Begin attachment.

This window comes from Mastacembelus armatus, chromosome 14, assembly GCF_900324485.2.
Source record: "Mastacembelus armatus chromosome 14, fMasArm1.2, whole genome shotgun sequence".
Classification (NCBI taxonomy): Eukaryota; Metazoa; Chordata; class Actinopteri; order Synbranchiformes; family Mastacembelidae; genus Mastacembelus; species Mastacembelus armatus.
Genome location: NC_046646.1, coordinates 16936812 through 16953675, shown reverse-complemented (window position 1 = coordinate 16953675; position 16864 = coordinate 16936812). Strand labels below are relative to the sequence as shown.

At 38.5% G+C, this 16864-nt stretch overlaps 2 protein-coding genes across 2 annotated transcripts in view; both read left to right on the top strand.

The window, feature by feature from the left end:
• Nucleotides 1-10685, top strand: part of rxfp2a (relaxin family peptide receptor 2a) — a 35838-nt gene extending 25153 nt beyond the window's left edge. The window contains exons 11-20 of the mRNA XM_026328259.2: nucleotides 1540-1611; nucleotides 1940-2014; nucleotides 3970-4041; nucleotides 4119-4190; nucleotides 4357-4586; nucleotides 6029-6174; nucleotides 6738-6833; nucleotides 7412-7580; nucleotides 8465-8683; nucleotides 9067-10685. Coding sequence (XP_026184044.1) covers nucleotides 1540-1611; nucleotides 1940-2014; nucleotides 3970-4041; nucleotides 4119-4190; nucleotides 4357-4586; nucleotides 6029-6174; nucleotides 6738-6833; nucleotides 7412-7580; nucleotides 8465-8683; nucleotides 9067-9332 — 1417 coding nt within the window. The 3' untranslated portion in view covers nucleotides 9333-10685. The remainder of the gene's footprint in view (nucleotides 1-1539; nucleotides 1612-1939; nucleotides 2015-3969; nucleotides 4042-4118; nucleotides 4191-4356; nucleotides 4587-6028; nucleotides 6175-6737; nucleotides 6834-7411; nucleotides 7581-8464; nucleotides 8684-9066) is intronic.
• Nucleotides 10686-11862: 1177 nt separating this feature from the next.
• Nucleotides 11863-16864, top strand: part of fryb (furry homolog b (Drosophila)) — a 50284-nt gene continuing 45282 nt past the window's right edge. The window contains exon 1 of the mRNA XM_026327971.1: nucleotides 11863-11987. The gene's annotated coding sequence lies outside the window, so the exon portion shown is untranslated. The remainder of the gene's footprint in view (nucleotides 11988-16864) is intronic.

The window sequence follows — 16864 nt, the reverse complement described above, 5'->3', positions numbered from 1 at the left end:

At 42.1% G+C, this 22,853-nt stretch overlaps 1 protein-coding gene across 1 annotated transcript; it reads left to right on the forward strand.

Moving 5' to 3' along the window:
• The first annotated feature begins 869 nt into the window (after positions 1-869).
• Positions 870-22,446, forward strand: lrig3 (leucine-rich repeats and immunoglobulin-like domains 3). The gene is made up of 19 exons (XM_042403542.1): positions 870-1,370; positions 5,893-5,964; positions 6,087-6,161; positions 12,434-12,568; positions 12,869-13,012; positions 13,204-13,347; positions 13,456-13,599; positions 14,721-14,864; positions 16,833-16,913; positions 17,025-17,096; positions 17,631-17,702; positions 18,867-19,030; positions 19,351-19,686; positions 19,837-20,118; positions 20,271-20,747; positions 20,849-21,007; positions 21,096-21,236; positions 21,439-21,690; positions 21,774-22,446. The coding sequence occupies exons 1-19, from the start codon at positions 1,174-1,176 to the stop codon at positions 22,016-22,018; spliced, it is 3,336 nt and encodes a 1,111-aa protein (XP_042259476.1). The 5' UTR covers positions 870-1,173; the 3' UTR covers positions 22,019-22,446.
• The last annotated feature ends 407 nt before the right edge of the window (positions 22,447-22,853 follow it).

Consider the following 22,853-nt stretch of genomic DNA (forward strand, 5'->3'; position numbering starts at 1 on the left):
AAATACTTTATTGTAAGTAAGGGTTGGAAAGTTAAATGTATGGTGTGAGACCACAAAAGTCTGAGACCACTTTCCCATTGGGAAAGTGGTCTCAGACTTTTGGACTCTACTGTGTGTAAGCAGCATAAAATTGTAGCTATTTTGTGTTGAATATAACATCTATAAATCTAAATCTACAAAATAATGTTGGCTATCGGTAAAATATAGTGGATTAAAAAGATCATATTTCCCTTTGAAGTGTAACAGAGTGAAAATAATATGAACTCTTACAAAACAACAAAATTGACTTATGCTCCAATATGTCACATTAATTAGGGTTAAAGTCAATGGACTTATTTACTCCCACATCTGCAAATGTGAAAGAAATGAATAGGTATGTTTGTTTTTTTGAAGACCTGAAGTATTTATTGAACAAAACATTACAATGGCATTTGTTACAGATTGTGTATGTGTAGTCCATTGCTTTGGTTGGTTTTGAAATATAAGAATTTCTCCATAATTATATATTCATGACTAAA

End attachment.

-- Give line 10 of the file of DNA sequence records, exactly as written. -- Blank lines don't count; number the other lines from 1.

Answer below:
The window sequence follows — 16864 nt, the reverse complement described above, 5'->3', positions numbered from 1 at the left end: